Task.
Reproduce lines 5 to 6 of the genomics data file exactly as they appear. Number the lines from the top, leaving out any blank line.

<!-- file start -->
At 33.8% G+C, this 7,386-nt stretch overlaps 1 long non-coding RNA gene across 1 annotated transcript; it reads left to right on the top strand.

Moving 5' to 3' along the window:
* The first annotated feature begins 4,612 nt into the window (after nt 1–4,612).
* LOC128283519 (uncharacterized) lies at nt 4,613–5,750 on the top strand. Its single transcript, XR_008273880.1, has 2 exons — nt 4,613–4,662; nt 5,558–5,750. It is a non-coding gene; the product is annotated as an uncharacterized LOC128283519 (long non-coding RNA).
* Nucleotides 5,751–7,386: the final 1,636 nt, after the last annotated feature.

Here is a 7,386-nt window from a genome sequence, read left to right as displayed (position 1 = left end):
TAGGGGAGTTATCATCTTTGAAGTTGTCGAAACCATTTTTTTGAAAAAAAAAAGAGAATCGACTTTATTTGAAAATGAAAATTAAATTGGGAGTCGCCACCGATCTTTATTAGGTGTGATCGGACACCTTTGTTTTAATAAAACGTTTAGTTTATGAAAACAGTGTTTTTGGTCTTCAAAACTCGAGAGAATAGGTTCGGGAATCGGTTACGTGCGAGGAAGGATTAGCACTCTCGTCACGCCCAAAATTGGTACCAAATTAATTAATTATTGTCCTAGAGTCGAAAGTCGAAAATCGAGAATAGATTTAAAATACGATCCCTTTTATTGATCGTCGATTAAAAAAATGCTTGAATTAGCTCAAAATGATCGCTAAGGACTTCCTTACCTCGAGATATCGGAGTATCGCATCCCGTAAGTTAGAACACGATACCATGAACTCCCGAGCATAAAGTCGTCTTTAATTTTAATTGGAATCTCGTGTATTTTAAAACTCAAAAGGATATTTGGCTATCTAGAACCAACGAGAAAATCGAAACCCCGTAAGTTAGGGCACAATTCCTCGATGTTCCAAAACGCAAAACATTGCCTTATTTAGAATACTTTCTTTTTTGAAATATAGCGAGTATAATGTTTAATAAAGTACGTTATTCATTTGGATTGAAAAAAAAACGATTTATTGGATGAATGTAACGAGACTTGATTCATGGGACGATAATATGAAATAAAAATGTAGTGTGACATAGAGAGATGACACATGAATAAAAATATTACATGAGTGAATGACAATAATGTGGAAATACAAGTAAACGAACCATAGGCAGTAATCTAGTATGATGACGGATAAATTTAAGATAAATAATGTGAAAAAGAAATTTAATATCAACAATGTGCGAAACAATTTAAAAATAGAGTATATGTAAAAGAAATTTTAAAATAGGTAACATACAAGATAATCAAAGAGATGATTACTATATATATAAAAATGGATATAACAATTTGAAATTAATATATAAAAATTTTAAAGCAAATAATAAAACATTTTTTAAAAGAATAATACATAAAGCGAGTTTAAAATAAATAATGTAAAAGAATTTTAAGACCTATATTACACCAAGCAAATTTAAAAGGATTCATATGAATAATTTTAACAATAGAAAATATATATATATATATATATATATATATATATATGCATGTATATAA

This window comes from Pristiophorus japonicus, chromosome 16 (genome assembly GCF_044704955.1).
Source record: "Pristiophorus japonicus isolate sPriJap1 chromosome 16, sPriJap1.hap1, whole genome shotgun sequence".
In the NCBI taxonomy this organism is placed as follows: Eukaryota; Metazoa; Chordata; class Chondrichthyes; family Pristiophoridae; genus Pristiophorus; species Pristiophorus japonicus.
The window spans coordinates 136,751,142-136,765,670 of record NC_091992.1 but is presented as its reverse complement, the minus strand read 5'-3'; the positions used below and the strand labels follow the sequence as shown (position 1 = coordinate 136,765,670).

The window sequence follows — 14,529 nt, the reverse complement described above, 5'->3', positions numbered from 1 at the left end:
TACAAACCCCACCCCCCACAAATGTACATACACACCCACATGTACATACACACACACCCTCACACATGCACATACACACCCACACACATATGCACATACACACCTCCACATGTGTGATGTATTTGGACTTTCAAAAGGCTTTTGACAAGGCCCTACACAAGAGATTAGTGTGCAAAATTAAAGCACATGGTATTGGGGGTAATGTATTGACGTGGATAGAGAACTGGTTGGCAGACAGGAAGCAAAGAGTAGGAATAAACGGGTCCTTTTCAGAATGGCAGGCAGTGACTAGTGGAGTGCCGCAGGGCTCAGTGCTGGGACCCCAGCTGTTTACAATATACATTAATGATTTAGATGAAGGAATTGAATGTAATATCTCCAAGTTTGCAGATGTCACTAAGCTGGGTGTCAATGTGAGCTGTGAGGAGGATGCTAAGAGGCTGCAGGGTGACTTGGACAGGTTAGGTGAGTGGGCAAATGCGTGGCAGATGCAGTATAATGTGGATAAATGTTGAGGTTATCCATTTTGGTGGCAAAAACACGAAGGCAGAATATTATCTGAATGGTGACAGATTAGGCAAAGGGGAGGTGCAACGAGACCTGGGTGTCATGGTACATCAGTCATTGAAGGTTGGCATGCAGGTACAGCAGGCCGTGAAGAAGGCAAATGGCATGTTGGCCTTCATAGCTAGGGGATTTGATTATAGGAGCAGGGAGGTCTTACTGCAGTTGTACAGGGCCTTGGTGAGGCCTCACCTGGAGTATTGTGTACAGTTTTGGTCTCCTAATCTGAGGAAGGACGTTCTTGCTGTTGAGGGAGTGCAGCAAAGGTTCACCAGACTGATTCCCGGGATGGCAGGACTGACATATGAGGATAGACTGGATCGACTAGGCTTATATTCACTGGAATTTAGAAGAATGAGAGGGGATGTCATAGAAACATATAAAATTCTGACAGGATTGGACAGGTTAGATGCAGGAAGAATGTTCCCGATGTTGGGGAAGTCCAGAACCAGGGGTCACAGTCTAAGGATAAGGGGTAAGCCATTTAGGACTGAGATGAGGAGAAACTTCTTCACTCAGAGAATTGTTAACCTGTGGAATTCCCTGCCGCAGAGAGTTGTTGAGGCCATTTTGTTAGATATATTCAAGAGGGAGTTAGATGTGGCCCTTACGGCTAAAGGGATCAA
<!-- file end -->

* Nucleotides 5,751–7,386: the final 1,636 nt, after the last annotated feature.

Here is a 7,386-nt window from a genome sequence, read left to right as displayed (position 1 = left end):